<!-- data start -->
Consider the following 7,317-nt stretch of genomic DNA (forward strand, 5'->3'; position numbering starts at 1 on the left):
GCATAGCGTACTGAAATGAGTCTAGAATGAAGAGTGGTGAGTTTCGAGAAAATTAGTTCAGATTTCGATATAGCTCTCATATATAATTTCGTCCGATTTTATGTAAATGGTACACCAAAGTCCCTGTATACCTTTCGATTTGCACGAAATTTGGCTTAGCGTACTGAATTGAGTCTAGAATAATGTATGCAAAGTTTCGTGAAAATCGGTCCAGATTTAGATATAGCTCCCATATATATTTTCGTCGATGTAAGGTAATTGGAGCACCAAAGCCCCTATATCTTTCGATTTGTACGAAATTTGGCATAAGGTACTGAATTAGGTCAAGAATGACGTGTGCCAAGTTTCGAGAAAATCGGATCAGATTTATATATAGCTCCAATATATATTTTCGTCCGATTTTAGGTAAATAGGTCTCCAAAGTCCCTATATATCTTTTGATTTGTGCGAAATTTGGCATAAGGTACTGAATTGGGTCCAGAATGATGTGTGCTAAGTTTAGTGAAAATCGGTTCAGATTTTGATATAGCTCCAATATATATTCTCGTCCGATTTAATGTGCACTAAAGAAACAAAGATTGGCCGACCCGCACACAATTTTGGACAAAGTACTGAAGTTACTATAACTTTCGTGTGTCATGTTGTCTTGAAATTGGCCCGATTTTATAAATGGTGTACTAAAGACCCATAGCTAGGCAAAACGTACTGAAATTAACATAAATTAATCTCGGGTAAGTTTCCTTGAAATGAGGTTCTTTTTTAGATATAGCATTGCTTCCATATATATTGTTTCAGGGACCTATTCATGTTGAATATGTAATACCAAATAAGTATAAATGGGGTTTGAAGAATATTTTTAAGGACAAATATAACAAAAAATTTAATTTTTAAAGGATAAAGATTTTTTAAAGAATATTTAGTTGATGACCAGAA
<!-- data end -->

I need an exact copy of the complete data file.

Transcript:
Consider the following 7,317-nt stretch of genomic DNA (forward strand, 5'->3'; position numbering starts at 1 on the left):
GCATAGCGTACTGAAATGAGTCTAGAATGAAGAGTGGTGAGTTTCGAGAAAATTAGTTCAGATTTCGATATAGCTCTCATATATAATTTCGTCCGATTTTATGTAAATGGTACACCAAAGTCCCTGTATACCTTTCGATTTGCACGAAATTTGGCTTAGCGTACTGAATTGAGTCTAGAATAATGTATGCAAAGTTTCGTGAAAATCGGTCCAGATTTAGATATAGCTCCCATATATATTTTCGTCGATGTAAGGTAATTGGAGCACCAAAGCCCCTATATCTTTCGATTTGTACGAAATTTGGCATAAGGTACTGAATTAGGTCAAGAATGACGTGTGCCAAGTTTCGAGAAAATCGGATCAGATTTATATATAGCTCCAATATATATTTTCGTCCGATTTTAGGTAAATAGGTCTCCAAAGTCCCTATATATCTTTTGATTTGTGCGAAATTTGGCATAAGGTACTGAATTGGGTCCAGAATGATGTGTGCTAAGTTTAGTGAAAATCGGTTCAGATTTTGATATAGCTCCAATATATATTCTCGTCCGATTTAATGTGCACTAAAGAAACAAAGATTGGCCGACCCGCACACAATTTTGGACAAAGTACTGAAGTTACTATAACTTTCGTGTGTCATGTTGTCTTGAAATTGGCCCGATTTTATAAATGGTGTACTAAAGACCCATAGCTAGGCAAAACGTACTGAAATTAACATAAATTAATCTCGGGTAAGTTTCCTTGAAATGAGGTTCTTTTTTAGATATAGCATTGCTTCCATATATATTGTTTCAGGGACCTATTCATGTTGAATATGTAATACCAAATAAGTATAAATGGGGTTTGAAGAATATTTTTAAGGACAAATATAACAAAAAATTTAATTTTTAAAGGATAAAGATTTTTTAAAGAATATTTAGTTGATGACCAGAA